to throw it on whatever line of operations the enemy may select, troops from Boggy Depot can be readily marched to form a junction with those on the Line road at or near Dallas, Ark., or at Captain Stephen Holston's, on the road from Riddle's to Waldron. If we could hold that position the enemy would not dare to move south or west from Fort Smith. It is directly on the Fort Smith and Towson road, at the intersection of the Scott County road from Riddle's, which is on the California overland route. To pass south from Fort Smith via Waldron he would expose his flank and rear the same if he takes the road to Boggy Depot. The Line road passes about 20 miles east of Holston's; the Boggy Depot road, about the same distance southwest [at one point, called the "Narrows," only 15 miles from Holston's]. The "Winding Stairs," at the "dividing ridge," between Red River and Arkansas, is 12 miles southward of Holston's. In front are mountain passes and large streams, Fourche, Maligni [?], and Basil; east is Poteau, near the head of which stands Waldron. From Boggy Depot there is a road leading on the south side of the "divide" to the old Fort Towson and Fort Smith road, and thence to Holston's and to Dallas, Ark. From Boggy Depot to Holston's is about 100 miles. It is about the same distance from Doaksville, and about the same from McKane on the Line road; from Holston's to Fort Smith is from 45 to 50 miles.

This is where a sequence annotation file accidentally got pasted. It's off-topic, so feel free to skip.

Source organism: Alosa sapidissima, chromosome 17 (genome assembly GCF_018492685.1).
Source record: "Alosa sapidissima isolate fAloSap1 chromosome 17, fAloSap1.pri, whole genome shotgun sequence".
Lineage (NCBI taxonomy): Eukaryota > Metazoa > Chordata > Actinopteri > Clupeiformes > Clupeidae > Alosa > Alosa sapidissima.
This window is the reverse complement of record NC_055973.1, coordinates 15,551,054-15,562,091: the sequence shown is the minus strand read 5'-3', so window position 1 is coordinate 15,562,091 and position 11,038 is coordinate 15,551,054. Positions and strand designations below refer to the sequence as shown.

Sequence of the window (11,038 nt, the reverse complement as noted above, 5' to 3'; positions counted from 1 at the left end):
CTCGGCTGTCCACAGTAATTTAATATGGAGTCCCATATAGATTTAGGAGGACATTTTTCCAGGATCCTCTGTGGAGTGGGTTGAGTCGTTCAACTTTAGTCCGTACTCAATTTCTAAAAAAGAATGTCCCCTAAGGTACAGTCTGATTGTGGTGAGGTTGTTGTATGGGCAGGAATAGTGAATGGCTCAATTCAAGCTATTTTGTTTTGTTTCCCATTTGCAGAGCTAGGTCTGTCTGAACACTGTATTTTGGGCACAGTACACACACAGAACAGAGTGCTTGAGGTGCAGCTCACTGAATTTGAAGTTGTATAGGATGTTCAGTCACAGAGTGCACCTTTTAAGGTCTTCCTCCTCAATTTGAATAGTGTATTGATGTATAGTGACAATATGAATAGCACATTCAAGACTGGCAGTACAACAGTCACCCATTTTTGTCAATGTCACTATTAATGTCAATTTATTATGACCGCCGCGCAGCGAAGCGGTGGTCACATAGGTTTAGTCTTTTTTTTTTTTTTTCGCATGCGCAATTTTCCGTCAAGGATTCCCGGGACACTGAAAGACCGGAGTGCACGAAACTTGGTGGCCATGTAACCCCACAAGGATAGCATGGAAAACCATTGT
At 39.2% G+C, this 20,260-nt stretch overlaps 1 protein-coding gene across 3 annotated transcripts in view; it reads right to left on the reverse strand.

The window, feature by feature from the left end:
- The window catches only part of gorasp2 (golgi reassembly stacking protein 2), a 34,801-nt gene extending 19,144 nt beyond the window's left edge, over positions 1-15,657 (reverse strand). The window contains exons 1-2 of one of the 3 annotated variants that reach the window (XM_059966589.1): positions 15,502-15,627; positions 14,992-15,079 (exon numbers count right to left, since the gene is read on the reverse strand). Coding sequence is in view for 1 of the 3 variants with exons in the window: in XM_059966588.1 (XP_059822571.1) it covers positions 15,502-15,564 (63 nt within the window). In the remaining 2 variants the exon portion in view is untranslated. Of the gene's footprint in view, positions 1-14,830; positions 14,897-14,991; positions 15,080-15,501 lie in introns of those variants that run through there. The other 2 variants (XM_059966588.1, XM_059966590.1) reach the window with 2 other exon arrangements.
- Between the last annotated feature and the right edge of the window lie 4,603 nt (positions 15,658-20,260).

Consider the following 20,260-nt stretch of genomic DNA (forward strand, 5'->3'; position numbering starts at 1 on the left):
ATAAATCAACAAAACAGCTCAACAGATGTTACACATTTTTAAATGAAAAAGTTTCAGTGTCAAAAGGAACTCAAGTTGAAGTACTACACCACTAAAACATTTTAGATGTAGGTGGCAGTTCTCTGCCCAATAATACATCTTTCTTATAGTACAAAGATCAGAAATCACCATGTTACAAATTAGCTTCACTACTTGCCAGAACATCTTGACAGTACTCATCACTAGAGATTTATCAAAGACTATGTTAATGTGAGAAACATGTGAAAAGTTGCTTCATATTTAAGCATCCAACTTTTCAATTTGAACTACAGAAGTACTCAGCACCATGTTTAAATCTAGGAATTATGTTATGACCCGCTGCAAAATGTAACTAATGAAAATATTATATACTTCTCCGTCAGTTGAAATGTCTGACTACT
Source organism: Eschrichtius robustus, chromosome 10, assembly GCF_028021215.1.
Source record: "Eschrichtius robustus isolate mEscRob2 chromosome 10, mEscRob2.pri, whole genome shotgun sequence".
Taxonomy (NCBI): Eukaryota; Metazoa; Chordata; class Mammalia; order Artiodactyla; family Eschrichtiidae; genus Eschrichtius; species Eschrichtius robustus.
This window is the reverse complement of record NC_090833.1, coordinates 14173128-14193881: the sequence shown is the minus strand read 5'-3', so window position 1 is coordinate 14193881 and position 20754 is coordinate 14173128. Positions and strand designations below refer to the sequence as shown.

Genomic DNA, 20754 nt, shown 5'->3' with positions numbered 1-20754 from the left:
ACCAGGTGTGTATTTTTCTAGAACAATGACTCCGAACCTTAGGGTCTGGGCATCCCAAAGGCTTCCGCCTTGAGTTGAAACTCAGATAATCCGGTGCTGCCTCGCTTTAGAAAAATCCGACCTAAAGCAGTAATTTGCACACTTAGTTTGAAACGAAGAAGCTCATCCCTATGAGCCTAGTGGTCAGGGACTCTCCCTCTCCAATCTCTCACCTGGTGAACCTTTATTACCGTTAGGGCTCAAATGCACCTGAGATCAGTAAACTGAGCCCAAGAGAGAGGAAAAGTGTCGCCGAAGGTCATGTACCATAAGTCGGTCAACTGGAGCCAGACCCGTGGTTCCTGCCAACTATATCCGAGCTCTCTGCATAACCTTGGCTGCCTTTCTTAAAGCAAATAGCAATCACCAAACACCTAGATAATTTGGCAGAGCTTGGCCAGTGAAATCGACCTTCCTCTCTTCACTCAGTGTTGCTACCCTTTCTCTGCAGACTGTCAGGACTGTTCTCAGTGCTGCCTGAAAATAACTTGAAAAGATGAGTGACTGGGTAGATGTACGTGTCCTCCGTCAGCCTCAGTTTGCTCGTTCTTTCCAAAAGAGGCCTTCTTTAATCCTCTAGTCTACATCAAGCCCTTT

A consideration of the topographical features of the country will, I think, lead General Maxey to conclude that the forces under his command, as soon as possible in the spring, should move up and concentrate near Holston's leaving at the same time an adequate force on the road from Boggy Depot to Fort Gibson [say on Coal Creek], near the intersection of the road from Fort Gibson to Texas and that from Fort Smith to Fort Arbuckle, for the purpose of preventing the enemy from sending his Indian cavalry from Gibson in the direction of Perryville, and thence on to the California overland mail route at Riddle's, Mrs. Blackburn's, or Boggy Depot, to cut off our supply trains or destroy the depot on Boggy. Being himself at Doaksville and General Gano on the line, I think it best that my headquarters be west, there I can more conveniently attend to and bring up at the proper time the Indian forces, or be in readiness to repel any attempt to enter Texas by the California overland mail route. It was evidently General Steele's idea when he ordered me here that only the Choctaw troops would be placed under my command. If I am to take command of all the Indian troops my headquarters should be central as respects them, and on or near the main thoroughfare passing through the country occupied by them. If the enemy should advance during the winter on General Gano I can more readily come to his assistance with the Indians by being at Fort Washita and keeping them well in hand than if here with only a small portion of my command. If the enemy advances south during the winter, the Indian troops here and those on the California overland route could be thrown upon his flank or rear, via Waldron or Dallas, Ark., and at the same time protect the Choctaw country from any raid west of the enemy's principal line of operations. It may not be improper to add that to render the Indian troops most effective there should be a steady body of white troops, who can be constantly kept in the field and serve as a nucleus for the Indians. They, like any other undisciplined men need such a body around which they can rally. The Indians will go anywhere and as far in a fight as the white troops, but they have been, by treaty stipula-